ISSN (Online) - 2349-8846

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Some Concerns Regarding the Goods and Services Tax

The proposed Goods and Services Tax would aggravate the already high degree of inequality in the country, and would inevitably curb the fiscal autonomy of state governments significantly. Contrary to the government’s claims, the implementation of the GST would not automatically enhance growth rate, reduce inflation or improve tax compliance. The calculations of the revenue neutral rates depend on various assumptions. Different states should be allowed to set their own state–GST rates with provisions for an entry tax. More emphasis should be put on direct taxes rather than the GST for improving India’s abysmally low tax to gross domestic product ratio.

Death in Police Custody

Abdul Kafi, Abhijit Bhattacharya, Abhijit Kundu, Aditi Ghosh, Amitava Chakraborty, Amitava Pal, Anindya Datta, Anirban Kundu, Anup Sinha, Apurba Kumar Chattopadhyay, Archana Prasad, Arijit Chaudhuri, Arindam Banerjee, Arun Jana, Asimananda Goswami, Aurnab Ghose, Ayesha Kidwai, Bhupen Sarmah, Bijay Bal, Binayak Dutta-Roy, Biswajit Haldar, Channa Basavaiah, Chirashree Dasgupta, Debabrata Pal, Debi Prasad Mishra, Debnarayan Jana, Dinesh Abrol, Dipak Kesh, Dwaipayan Bhattacharya, G Arunima, Gautam Gangopadhyay, Gautam Gupta, Guruprasad Kar, Himansu Charan Sadangi, Indraneel dasgupta, Indu Agnihotri, Ishita Mukhopadhyay, Janaky Sreedharan, Jayati Das, Jayeeta Sharma, Jyoti Sabharwal, Jyotirmoy Bhattacharya, Kaberi Chakraborty, Kamales Bhaumik, Kandarpa Das, Kaushik Bhattacharya, Kuntal Ghosh, M Rajivlochan, Mahalaya Chatterjee, Maitreyee Nandy, Maitreyee Saha Sarkar, Malabika Das Gupta, Manas Ray, Mritiunjoy Mohanty, Padmanava Basu, Parthapratim Pal, Parthasarathi Bhaumik, Parthiba Basu, Pradip K Mahapatra, Pranab Sarkar, Rahul Roy, Rajni Palriwala, Rajyeswar Sinha, Ranjeeta Dutta, Ratan Khasnobis, S Anandhi, Samantak Das, Sanjukta Ganguly, Saswata Bhattacharya, Satyabrata Chakraborty, Saumyajit Bhattacharya, Selvyn Jussy, Shantanu De Roy, Sharmistha Banerjee, Sharmistha Sen, Shaswati Mazumdar, Shibani Chaudhury, Subimal Sen, Subrata Pal, Sucharita Sen, Suchetana Chattopadhyay, Sudipta Bandyopadhyay, Sudipta Bhattacharya, Sukanta Bhattacharya, Sukhendu Sekhar Sarkar, Sumangala Damodaran, Sumit Kumar Baruya, Surajit Das, Surajit Mazumdar, Surajit Mukhopadhyay, Sushil Khanna, Taposik Banerjee, V K Ramachandran, Vamsi Vakulabharanam.

We have watched with disgust and horror the brutal police assault on students during a peaceful demonstration organised by four Left students’ organisations on 2 April 2013 in Kolkata and the subsequent death of Sudipta Gupta, a participant in the demonstration, while in police custody.

On Financing the Fiscal Deficit and Availability of Loanable Funds in India

A higher fiscal deficit - financed by domestic borrowing - does not necessarily crowd out private investment by limiting the availability of loanable funds for the private sector. The fiscal deficit always finances itself and the investment always generates an equal amount of ex post savings. The supply of money is always demand-determined and credit-led at any given interest rate. The available empirical evidence from India also substantiates this.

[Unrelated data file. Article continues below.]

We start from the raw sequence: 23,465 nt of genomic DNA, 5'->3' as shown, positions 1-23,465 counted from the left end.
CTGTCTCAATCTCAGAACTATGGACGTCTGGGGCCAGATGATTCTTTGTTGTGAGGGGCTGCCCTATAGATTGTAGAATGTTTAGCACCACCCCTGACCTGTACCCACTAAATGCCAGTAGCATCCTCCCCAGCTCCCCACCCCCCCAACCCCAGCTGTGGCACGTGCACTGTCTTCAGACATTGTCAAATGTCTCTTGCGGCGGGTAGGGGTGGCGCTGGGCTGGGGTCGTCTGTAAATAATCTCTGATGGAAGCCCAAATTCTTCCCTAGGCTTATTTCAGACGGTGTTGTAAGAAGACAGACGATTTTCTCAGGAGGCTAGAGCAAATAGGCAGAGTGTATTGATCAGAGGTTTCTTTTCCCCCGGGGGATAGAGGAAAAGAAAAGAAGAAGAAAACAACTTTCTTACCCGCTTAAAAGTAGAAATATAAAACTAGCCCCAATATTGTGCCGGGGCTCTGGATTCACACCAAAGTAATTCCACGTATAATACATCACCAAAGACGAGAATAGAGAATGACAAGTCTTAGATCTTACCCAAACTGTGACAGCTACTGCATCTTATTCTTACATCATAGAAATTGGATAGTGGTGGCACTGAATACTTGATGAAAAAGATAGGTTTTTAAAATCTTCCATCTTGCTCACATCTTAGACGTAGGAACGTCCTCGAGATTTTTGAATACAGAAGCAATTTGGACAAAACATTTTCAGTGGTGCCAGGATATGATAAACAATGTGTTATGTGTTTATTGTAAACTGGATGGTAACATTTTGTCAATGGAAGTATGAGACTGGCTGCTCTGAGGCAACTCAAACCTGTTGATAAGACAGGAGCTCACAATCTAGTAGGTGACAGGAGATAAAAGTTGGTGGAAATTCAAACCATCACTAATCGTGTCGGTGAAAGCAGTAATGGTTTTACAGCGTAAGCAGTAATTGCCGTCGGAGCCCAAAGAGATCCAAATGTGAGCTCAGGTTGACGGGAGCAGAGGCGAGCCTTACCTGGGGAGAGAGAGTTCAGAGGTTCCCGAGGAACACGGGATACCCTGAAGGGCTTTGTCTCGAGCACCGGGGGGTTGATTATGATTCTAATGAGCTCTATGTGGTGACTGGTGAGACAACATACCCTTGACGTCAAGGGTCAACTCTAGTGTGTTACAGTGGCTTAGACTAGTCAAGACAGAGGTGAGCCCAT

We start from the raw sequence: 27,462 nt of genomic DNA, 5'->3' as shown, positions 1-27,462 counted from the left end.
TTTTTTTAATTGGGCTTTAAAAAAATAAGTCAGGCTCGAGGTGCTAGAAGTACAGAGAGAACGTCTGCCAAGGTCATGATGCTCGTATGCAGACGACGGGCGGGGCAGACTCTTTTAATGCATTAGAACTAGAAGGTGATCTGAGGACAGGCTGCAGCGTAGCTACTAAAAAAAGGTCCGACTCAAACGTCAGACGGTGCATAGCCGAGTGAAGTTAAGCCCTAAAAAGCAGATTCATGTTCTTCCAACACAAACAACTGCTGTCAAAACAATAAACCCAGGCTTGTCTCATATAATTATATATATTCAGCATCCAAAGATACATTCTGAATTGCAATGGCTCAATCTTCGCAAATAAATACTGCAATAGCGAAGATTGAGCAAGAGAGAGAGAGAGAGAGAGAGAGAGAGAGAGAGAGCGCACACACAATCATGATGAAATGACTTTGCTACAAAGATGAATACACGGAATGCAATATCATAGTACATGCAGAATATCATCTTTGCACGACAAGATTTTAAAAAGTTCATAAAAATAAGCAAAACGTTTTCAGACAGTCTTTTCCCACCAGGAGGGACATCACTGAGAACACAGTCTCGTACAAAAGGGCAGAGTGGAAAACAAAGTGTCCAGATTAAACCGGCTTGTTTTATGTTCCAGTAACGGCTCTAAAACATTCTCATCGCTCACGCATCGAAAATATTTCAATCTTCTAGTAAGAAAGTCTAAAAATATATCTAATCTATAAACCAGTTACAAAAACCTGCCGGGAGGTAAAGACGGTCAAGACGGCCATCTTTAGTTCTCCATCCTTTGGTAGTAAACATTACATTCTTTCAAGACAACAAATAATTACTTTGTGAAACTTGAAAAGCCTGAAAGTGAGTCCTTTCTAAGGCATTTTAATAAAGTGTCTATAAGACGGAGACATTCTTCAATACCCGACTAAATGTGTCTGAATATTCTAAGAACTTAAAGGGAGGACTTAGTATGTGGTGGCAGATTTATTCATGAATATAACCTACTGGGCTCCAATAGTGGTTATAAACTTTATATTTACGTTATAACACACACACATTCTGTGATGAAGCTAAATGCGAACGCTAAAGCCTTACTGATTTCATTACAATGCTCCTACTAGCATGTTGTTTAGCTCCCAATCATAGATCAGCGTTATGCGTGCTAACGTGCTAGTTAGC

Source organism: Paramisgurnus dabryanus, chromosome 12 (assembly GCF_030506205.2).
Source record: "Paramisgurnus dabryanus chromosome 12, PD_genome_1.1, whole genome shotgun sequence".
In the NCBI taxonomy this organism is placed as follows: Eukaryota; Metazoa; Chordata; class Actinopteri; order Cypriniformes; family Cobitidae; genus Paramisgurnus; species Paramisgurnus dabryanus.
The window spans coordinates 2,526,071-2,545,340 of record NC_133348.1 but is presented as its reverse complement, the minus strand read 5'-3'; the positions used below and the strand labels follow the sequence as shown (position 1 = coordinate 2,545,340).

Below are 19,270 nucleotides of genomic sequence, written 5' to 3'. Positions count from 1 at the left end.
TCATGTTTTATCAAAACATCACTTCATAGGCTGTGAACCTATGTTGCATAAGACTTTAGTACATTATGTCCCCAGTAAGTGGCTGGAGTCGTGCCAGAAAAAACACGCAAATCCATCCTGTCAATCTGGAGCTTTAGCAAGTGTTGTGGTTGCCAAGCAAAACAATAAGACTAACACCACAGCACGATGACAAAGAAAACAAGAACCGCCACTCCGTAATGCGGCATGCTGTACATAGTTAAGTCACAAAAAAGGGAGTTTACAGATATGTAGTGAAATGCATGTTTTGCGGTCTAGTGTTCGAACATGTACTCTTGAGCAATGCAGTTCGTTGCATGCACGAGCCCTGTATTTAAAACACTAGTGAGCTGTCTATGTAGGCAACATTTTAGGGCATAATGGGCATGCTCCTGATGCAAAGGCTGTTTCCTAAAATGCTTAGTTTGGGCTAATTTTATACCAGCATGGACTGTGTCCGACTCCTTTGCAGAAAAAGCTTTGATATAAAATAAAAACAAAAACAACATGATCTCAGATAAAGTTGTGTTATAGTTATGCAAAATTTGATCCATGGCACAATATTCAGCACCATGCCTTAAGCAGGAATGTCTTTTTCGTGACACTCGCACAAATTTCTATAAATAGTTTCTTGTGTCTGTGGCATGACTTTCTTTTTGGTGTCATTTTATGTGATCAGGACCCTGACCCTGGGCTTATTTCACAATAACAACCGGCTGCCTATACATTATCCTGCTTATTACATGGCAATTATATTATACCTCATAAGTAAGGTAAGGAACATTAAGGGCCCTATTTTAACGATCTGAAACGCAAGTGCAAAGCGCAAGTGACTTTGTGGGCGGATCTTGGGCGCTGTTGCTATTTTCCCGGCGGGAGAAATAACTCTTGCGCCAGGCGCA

On Bringing Down the Fiscal Deficit

This article argues that undertaking a contractionary policy to cut down various government expenditures with the intention of bringing down the fiscal deficit as a proportion of GDP is fundamentally flawed. And that it is the responsibility of the central government to step up government expenditure.

Status of Agriculture in India

This paper looks at trends in the growth of agricultural production in India over the last one and a half decades, identifies factors that affect agricultural growth and analyses constraints that have affected growth in the sector. On this basis, projections have been made on the future growth of the sector in the medium term, coterminous with the Eleventh Five-Year Plan. All-India level and state-wise analyses highlight the role of public investment/ government expenditure on agriculture as being the crucial determinant in stepping up the rate of growth of agricultural production. Given other factors, a consistent increase in public investment to 15 per cent per annum should lead to agricultural growth of 4 per cent, which is concomitant with the projected growth rate in the Eleventh Plan. The other factors that are important for a higher agricultural growth are fertiliser usage and agricultural prices.

Effect of Fiscal Deficit on Real Interest Rates

This paper examines the proposition that an increase in the fiscal deficit, financed by government borrowing, necessarily raises the real rate of interest and thus 'crowds out' private investment. It finds that theoretical positions that affirm this point of view assume that the economy is in full employment, a condition that is not fulfilled in most developing countries. The existence of a definitive positive relationship between real rates of interest and the fiscal deficit-GDP ratio is tested empirically for India and for a number of other countries in the world. The finding is that interest rates do not necessarily depend on the fiscal deficit and that policies based on this understanding are erroneous.

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